“Everyone can say what they want, but I do hope that my work comes across as fresh, dirty, firm, crispy, dirty, clean, fast, strong, smooth, messy, sleek and of course cocky.” – Ide André
Somewhere between the concrete walls of the Institute of the Arts in Arnhem, a talented kid with a big mouth and an urge to paint was bound to challenge perspectives. Years later, he found himself rumbling in his atelier, experimenting with ideas and creating things out of chaotic settings. With a determined attitude and an open mind, he managed to turn everything into a form of art. Some people liked his work, some people questioned it; either way it got attention. Right now, he’s working on several projects all exploring the relationship between painting and everyday life with the carpet (yes, the carpet, I told you this guy can turn anything into art piece) as main subject. His work is a reflection of his personality: bold, impulsive, fun and with a fair amount of attitude. He however likes to use a couple more words when describing his own work. This is the short version of his biography, the end of my version of his story. If you prefer a more authentic one here’s the story in the artist’s words:
I once saw a show of Elsworth Kelly when I was a child. The enormous series of two-toned monograms clearly made a big impression on me. I remember staring with my mouth wide open at the big coloured surfaces. I’m not that much of a romantic soul to say that it all started right there, but it did leave an impact on me. I actually developed my love for painting at ArtEZ. I started out working with installation art and printing techniques, but I was always drawn to the work of contemporary, mostly abstract painters, until I actually became fascinated about my fascination with abstract painting. Because, let’s be honest here, sometimes it seems quite bizarre to worry about some splotches of colour on a canvas. Even though painting has been declared dead many times over, loads of people carry on working with this medium no matter what; from a headstrong choice, commitment or just because they can’t help it. I am clearly one of those people, and that fact still manages to fascinate me.
At ArtEZ you talk so much to your fellow students, teachers and guest artists, little by little you kind of construct your own vision on art. And that’s a good thing! All this time you get bombarded with numerous opinions, ideas and assignments, some of them (as stubborn as we are) that seemed useless to us and weren’t easily put on top of our to-do-list. Until there is that moment you realise that you have to filter everything and twist and turn it in your own way. Then there is that epiphany moment. That moment you realize you can actually make everything your own. I think that’s the most important thing I’ve learned during University: giving everything your own twist and constantly questioning what you are doing, subsequently always struggling a little bit but still continue until the end. Like an everyday routine.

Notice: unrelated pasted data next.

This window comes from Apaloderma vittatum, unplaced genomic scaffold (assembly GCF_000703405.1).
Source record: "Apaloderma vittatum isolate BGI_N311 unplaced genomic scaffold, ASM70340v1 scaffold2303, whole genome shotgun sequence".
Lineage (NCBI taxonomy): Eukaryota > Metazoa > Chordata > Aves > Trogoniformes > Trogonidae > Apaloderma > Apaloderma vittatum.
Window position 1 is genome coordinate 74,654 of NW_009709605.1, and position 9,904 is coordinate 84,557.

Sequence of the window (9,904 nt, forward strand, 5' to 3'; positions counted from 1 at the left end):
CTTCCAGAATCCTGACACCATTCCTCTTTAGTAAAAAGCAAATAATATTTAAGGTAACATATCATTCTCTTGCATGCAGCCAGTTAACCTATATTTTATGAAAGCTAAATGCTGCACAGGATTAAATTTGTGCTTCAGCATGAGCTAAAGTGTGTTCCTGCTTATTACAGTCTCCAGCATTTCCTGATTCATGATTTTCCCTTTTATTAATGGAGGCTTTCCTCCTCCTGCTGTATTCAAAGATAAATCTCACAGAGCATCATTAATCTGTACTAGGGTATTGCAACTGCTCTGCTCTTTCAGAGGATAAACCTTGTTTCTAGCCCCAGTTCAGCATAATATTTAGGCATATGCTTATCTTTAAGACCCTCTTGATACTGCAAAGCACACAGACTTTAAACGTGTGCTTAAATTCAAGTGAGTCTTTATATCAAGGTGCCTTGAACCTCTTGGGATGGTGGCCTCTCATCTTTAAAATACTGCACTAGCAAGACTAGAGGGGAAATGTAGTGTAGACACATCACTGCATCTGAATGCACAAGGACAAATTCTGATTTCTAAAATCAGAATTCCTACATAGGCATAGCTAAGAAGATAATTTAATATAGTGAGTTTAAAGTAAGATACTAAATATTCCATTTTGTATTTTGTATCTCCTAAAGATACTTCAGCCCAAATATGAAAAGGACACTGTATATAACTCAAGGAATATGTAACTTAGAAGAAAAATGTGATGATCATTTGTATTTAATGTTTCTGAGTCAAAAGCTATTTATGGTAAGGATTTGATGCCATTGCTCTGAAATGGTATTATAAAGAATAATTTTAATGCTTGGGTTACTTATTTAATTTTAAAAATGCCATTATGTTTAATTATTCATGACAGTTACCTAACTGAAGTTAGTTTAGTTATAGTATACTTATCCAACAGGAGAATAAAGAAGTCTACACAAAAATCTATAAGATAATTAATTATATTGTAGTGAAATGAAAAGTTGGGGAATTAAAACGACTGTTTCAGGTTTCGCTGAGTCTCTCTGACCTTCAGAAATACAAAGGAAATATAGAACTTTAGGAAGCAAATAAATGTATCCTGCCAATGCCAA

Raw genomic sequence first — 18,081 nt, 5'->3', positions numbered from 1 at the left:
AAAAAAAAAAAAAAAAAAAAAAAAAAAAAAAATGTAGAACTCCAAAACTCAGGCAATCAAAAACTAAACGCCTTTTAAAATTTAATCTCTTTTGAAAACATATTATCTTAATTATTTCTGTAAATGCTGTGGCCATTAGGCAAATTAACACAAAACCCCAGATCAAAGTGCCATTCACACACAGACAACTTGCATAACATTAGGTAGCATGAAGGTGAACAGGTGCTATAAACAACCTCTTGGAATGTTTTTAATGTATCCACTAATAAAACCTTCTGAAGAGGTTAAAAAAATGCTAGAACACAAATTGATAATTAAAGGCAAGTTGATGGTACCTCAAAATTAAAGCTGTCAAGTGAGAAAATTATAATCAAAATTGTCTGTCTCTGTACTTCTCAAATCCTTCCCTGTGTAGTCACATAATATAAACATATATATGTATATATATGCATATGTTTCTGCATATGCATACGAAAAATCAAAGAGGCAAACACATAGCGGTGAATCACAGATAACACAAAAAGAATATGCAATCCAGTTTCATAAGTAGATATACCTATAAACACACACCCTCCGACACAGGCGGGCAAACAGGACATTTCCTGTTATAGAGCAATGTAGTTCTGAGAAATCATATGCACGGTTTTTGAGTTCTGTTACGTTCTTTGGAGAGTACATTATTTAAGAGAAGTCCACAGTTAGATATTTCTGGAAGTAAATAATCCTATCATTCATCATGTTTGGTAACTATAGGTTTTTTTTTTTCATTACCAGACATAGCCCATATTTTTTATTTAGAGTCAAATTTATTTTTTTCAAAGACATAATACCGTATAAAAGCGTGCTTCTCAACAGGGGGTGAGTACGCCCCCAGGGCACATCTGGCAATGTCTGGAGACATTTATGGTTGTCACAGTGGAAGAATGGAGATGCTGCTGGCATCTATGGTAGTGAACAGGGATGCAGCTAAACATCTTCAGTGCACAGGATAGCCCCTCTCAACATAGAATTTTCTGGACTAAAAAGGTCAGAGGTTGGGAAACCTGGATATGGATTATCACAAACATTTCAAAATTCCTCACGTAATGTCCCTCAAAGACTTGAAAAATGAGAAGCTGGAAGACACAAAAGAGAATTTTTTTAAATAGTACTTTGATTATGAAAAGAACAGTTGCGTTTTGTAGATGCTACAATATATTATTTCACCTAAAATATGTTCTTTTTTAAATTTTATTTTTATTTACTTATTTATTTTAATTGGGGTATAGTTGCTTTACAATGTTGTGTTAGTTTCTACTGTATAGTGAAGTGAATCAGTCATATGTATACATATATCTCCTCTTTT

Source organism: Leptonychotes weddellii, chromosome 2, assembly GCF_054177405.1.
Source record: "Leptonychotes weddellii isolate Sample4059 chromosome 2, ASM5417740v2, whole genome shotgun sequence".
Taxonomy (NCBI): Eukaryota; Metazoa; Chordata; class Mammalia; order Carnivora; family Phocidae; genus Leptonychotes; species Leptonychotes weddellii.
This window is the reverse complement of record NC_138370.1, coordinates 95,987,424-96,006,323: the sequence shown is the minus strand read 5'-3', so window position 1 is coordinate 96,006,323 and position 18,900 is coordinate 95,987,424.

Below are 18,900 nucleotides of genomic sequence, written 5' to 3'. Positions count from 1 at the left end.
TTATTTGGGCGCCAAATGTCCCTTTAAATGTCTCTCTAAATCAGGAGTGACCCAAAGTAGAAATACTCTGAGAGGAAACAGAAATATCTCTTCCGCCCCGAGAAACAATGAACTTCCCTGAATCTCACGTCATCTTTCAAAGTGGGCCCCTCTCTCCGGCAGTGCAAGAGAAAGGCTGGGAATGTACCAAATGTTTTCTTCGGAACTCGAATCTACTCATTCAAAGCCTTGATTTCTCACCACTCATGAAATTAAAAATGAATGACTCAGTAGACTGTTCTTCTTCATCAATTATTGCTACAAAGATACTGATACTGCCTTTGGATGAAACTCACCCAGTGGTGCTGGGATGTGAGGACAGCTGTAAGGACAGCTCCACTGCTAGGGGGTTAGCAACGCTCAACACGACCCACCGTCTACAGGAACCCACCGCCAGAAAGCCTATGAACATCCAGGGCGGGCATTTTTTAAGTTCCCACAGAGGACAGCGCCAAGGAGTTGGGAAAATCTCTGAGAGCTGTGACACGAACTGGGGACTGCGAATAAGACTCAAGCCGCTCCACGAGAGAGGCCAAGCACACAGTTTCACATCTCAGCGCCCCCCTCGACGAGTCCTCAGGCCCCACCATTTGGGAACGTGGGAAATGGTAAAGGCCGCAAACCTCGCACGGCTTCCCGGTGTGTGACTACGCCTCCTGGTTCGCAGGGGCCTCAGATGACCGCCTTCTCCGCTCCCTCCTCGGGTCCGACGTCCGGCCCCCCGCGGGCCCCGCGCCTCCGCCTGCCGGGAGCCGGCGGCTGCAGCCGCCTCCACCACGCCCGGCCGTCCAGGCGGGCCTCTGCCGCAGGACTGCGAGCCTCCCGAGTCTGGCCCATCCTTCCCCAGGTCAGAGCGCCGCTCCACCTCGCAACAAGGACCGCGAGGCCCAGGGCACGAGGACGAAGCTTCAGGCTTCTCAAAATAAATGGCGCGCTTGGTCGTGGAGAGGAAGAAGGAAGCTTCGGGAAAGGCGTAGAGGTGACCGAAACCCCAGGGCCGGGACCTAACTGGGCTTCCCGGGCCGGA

I’m not going to enounce myself about the definition of art. That would be the same thing as wondering what great music is or good food. I think it’s something everyone can determine for themselves. I do think it is interesting to ask myself how an artwork can function and what it can evoke. There is this exciting paradoxical element within art. On the one hand we pretend that art should be something that belongs to humanity, something that is from the people, for the people; on the other hand is the fact that art has its own world, its own domain where it can live safely, on its own autonomous rules, and it doesn’t have to be bothered by this cold, always speculating world. There are pros and cons about both sides, and I think it’s impossible to make a work of art that solely belongs to one of the two worlds. As Jan Verwoert, Dutch art critic and writer, words it: “Art as a cellophane curtain”. Without getting too much into it (otherwise I’m afraid I’ll never finish this story), there is this see-through curtain between the two worlds. The artist is looking at the outside world through his work, and the outside world looks at the artist through his work. That’s how I see art and how I approach it.
My work often comes about in various places, with my studio as a start and end point. I buy my fabric at the market and from there the creative process really starts. I print on them, light fireworks on them with my friends, or sew them together with my mother at the kitchen table in my childhood home. I try to treat all these actions as painting related actions. Like a runner that goes to the running track on his bike; we could ask ourselves: is he already exercising running? On an average atelier day, I toil with my stressed and unstressed fabrics, chaotically studded around the room. Usually I don’t have a fixed plan. My process is semi-impulsive and comes from an urge. Often this causes little and mostly unforeseen mistakes, these ‘mistakes’ often prove to be an asset in the next project.
As for the future, (Lucky for me) I don’t own a crystal ball, so I wouldn’t dare to make predictions. And quite frankly I wouldn’t want to know. Young collectives, initiatives and galleries keep popping up and I think we continue to grow more and more self-sufficient. Of course there is that itch of our generation to always learn more, do more; an urge that I believe will never disappear, also not within myself. I will stubbornly continue to work on the things I believe in. Not because it offers me some sort of security (most of the time it’s the opposite) but because I just can’t help it.